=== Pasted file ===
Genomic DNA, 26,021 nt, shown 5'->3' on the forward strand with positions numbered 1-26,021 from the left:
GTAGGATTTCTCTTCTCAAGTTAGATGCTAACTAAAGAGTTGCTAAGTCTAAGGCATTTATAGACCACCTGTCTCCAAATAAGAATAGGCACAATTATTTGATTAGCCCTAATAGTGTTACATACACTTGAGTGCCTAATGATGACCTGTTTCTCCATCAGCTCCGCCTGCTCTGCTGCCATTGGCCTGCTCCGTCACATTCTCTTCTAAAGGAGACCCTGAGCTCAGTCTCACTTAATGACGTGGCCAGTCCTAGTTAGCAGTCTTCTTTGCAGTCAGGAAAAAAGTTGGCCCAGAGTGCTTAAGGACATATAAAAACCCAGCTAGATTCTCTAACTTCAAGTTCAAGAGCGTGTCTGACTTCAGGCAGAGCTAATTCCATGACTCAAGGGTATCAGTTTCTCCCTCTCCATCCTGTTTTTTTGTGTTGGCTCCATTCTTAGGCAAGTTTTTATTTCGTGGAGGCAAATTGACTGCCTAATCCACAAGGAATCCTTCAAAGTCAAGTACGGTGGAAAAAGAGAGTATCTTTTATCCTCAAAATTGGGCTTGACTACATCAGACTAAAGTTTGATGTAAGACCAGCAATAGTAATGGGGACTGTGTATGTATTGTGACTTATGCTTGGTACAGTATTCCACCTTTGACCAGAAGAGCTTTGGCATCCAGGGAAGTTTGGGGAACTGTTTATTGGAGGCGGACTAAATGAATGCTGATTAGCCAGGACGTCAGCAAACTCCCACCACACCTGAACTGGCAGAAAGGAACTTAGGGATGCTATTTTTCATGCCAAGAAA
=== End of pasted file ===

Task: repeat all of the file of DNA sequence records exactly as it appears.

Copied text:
Genomic DNA, 26,021 nt, shown 5'->3' on the forward strand with positions numbered 1-26,021 from the left:
GTAGGATTTCTCTTCTCAAGTTAGATGCTAACTAAAGAGTTGCTAAGTCTAAGGCATTTATAGACCACCTGTCTCCAAATAAGAATAGGCACAATTATTTGATTAGCCCTAATAGTGTTACATACACTTGAGTGCCTAATGATGACCTGTTTCTCCATCAGCTCCGCCTGCTCTGCTGCCATTGGCCTGCTCCGTCACATTCTCTTCTAAAGGAGACCCTGAGCTCAGTCTCACTTAATGACGTGGCCAGTCCTAGTTAGCAGTCTTCTTTGCAGTCAGGAAAAAAGTTGGCCCAGAGTGCTTAAGGACATATAAAAACCCAGCTAGATTCTCTAACTTCAAGTTCAAGAGCGTGTCTGACTTCAGGCAGAGCTAATTCCATGACTCAAGGGTATCAGTTTCTCCCTCTCCATCCTGTTTTTTTGTGTTGGCTCCATTCTTAGGCAAGTTTTTATTTCGTGGAGGCAAATTGACTGCCTAATCCACAAGGAATCCTTCAAAGTCAAGTACGGTGGAAAAAGAGAGTATCTTTTATCCTCAAAATTGGGCTTGACTACATCAGACTAAAGTTTGATGTAAGACCAGCAATAGTAATGGGGACTGTGTATGTATTGTGACTTATGCTTGGTACAGTATTCCACCTTTGACCAGAAGAGCTTTGGCATCCAGGGAAGTTTGGGGAACTGTTTATTGGAGGCGGACTAAATGAATGCTGATTAGCCAGGACGTCAGCAAACTCCCACCACACCTGAACTGGCAGAAAGGAACTTAGGGATGCTATTTTTCATGCCAAGAAA